Tiffany Spencer is a 7x certified Salesforce.com Professional, the COO of Esor Consulting Group, and the founder of HBCUforce. She began her Salesforce career working as an admin for a land development organization, a position that would shape the rest of her tech career. Tiffany has spent over a decade assisting organizations in digital transformation with help from Salesforce. Tech Forward (formerly HBCUforce), her nonprofit organization, helps students of Historically Black Colleges and Universities (HBCUs) access cloud-computing careers with programs that expose them to Salesforce. Follow Tiffany on LinkedIn.
Nicale Whitehead Nxumalo
Nicale Nxumalo is the CEO of Southpoint Consulting, a women-owned firm that provides Salesforce implementation, IT strategy, and systems integration services. With over two decades of IT consulting experience, Nicale has impacted the Defense, Civilian, and Private sectors in project management, cloud-based solutions, strategic planning, software development, and more. Follow Nicale on LinkedIn.
“The significance of Black representation is that our perspectives, ideas, and opinions all matter. My mission is to diversify, educate, and empower underrepresented voices in the Salesforce ecosystem.”
Marciana Davis is a Salesforce Consultant for RDP Associates and Program Coordinator for Tech Forward (formerly HBCUforce). She began her tech career with assistance from PepUp Tech, an organization that provides underrepresented students with resources to find technology jobs. Marciana now works to diversify, educate, and empower underrepresented voices in the Salesforce ecosystem. Follow Marciana on LinkedIn.
Jody Hamlett is the Managing Partner for Configero, a Salesforce certified firm offering consulting services to maximize organizations’ investments in CRM. A Certified Salesforce Managing Consultant, Jody has spent almost two decades in the Salesforce ecosystem implementing solutions for enterprise companies. Follow Jody on LinkedIn.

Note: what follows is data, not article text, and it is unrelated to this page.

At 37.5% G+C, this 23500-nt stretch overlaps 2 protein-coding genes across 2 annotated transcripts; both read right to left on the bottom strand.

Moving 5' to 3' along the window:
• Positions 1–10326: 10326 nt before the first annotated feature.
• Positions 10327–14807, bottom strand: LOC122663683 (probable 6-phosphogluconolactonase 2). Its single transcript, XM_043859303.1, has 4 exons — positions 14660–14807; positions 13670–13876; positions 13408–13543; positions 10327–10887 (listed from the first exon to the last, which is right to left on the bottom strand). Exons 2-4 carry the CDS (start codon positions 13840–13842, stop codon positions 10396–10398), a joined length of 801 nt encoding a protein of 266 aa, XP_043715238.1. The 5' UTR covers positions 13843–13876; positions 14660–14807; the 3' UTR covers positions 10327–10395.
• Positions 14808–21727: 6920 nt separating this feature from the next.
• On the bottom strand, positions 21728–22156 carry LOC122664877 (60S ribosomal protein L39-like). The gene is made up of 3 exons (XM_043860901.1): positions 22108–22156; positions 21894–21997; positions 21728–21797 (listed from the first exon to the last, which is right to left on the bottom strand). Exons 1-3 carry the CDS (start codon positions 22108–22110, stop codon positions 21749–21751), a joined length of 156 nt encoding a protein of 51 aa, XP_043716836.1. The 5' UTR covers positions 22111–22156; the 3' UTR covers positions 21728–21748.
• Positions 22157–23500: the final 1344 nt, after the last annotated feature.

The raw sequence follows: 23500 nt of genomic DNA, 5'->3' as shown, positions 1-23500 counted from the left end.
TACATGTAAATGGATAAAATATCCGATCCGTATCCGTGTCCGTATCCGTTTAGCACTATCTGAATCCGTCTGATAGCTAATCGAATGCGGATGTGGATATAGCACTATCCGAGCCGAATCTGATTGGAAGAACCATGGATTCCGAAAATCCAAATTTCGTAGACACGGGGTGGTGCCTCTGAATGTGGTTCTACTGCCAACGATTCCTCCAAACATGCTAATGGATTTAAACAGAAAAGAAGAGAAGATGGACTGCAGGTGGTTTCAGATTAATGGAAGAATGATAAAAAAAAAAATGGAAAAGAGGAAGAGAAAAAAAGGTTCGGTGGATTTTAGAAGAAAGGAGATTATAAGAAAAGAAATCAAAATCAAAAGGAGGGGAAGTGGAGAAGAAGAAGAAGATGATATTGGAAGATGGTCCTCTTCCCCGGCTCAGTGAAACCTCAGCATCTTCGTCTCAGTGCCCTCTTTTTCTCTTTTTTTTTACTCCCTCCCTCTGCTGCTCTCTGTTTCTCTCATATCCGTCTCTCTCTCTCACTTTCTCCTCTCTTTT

Tiffany Tremont is the co-founder, President, and CEO of Silotech Group, which provides organizations with advanced cyber solutions, enterprise IT, intelligence solutions, and managed services, including Salesforce. Her tech career spans over two decades, during which time she worked within the IT industry in the commercial and federal sectors. Follow Tiffany on LinkedIn.
More Influential Leaders
While the tech industry continues to grow at a rapid rate, Black, Latinx, and Native tech professionals account for just under 5% of those employed by large companies in this sector. Equality in the tech space doesn’t just mean greater representation, but more representation at all levels, including managers and CEOs. These Black leaders in tech are helping to pave the way for these possibilities now and in the future:
Dr. Mark Dean
Mark Dean is one of the most influential minds in computer science. After building his own computer and radio in high school, he began working at IBM where his development of personal computers earned him three of IBM’s original PC patents. His most recent contributions to tech and computer science include leading the team that developed the 1-Gigahertz chip. He is also the first African American to be an IBM Fellow.
Kimberly Bryant, whose tech career spans over two decades, is the founder and CEO of Black Girls CODE. An activist for inclusion and diversity in tech, Kimberly uses her organization to help girls of color prepare for careers in tech with school-age computer programming training. In 2013, she was recognized as a White House Champion of Change for Tech Inclusion. Follow Kimberly on LinkedIn.